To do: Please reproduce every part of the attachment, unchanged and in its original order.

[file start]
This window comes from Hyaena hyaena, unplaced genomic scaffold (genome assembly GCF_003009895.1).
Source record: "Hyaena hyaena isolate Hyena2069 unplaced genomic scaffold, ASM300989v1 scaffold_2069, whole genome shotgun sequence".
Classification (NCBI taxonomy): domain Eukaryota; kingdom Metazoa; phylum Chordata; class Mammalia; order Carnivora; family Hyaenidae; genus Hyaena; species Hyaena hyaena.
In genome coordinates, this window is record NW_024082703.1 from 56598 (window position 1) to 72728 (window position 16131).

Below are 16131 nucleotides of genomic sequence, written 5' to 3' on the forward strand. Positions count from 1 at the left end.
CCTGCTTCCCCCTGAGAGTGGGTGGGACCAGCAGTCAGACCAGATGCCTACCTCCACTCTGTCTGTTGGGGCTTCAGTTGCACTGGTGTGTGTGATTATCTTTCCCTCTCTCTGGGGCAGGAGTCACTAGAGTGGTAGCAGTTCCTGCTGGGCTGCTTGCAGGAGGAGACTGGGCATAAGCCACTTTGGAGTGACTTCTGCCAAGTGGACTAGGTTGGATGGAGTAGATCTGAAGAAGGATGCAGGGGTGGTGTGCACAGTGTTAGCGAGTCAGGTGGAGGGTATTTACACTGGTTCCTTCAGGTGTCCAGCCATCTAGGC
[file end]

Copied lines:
This window comes from Hyaena hyaena, unplaced genomic scaffold (genome assembly GCF_003009895.1).
Source record: "Hyaena hyaena isolate Hyena2069 unplaced genomic scaffold, ASM300989v1 scaffold_2069, whole genome shotgun sequence".
Classification (NCBI taxonomy): domain Eukaryota; kingdom Metazoa; phylum Chordata; class Mammalia; order Carnivora; family Hyaenidae; genus Hyaena; species Hyaena hyaena.
In genome coordinates, this window is record NW_024082703.1 from 56598 (window position 1) to 72728 (window position 16131).

Below are 16131 nucleotides of genomic sequence, written 5' to 3' on the forward strand. Positions count from 1 at the left end.
CCTGCTTCCCCCTGAGAGTGGGTGGGACCAGCAGTCAGACCAGATGCCTACCTCCACTCTGTCTGTTGGGGCTTCAGTTGCACTGGTGTGTGTGATTATCTTTCCCTCTCTCTGGGGCAGGAGTCACTAGAGTGGTAGCAGTTCCTGCTGGGCTGCTTGCAGGAGGAGACTGGGCATAAGCCACTTTGGAGTGACTTCTGCCAAGTGGACTAGGTTGGATGGAGTAGATCTGAAGAAGGATGCAGGGGTGGTGTGCACAGTGTTAGCGAGTCAGGTGGAGGGTATTTACACTGGTTCCTTCAGGTGTCCAGCCATCTAGGC